Friday, November 09, 2007

My losing season

Leave it to Pat Conroy to be able to sear into my soul, penetrate that part of me nobody sees, expose my hurts and fears, force me to be honest with myself.

Didn't go to the UT opener tonight. Didn't feel well. Came home from work, curled up in the easy chair, and slept.

I did watch the game. The Vols look good, even if Chris Lofton didn't. It's going to be a fun year. Temple has a couple of players that are darn good, I'll tell you that.

Anyway. Enough of that. I didn't come here to talk hoops.

Watching that basketball game tonight reminded me of a Pat Conroy book I read a few years ago, back during one of the worst bouts of the Black Dog I've ever experienced. Called "My Losing Season," the book chronicles Conroy's senior year at The Citadel, when youthful dreams of basketball glory gave way to the stark realization that this shy, insecure boy was destined to become a writer.

It isn't as good as Conroy's masterpiece, "The Lords of Discipline," but it's pretty darn near wonderful. If you love sports books, or basketball, or reading a wordsmith at the top of his game, run don't walk to Amazon or some such place and find a copy of "My Losing Season."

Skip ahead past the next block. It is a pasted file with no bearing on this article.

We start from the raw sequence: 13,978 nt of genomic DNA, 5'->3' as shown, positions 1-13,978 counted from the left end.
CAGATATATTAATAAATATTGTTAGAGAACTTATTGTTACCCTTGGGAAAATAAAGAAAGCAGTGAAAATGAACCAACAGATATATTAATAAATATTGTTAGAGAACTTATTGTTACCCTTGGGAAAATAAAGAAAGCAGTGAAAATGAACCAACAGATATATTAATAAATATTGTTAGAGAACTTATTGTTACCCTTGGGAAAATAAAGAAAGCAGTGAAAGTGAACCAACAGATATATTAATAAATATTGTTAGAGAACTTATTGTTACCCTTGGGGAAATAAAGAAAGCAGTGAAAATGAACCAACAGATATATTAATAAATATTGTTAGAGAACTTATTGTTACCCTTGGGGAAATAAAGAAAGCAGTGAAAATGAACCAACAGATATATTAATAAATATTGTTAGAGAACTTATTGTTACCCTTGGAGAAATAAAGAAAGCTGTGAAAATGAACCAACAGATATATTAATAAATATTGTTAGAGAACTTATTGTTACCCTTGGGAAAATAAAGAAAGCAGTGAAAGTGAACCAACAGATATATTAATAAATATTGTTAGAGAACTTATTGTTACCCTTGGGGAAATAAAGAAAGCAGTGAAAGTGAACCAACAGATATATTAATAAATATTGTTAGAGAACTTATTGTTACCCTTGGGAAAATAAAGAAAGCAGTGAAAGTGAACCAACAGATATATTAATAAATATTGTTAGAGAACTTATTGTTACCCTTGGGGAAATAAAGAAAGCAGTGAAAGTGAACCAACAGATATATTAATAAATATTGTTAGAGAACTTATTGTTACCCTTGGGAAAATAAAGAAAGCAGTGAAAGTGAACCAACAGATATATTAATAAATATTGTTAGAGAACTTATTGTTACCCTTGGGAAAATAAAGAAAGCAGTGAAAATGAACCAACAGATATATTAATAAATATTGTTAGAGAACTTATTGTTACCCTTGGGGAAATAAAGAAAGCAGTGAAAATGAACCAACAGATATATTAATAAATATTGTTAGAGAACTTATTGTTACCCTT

Conroy says he's haunted by the boy he used to be. And, in a lot of ways, one can relate. To this day, I can't pass by a group of people and hear a gaggle of laughter without wondering if it's me they tease. I watch baseball on TV and remember a forgotten summer at the community park. Every time I gaze at a photograph of a woman I loved and lost, I'm back there, too. Isn't that silly?

But look at it like this -- if I'd gotten the girl and been able to hit a curve ball, I wouldn't be a writer, would never have gone to work for a newspaper. I know that just as sure as I know the sky is blue. Happy people don't write. They raise a family or make money or attempt something normal.

I get irritated at Conroy because I think he keeps writing the same book over and over. Dad was bad. Dad beat boy and mom and siblings. Boy gets pissed. Boy goes nuts. Charleston looks beautiful in the moonlight. Yada, yada, yada...

But he writes so well and with such honesty; that makes the nervous breakdown that is reading one of his novels worth the arduous journey. I'm remembering a poignant moment in "Lords of Discipline" involving an envelope of broken sea shells and am having to fight this strange wet sensation around my eyes. Read that book, too, by the way, if you've never gotten around to it.

I remember where I was and what I was doing a year ago tonight. And I miss that girl more than a thousand words could ever tell and a lifetime of trying will never forget. Why do we forever love the ones that got away, or never were quite in one's grasp?

I don't know, but I suspect that the answers lies with that shy, awkward little boy -- be his name Conroy or Mabe or whatever.

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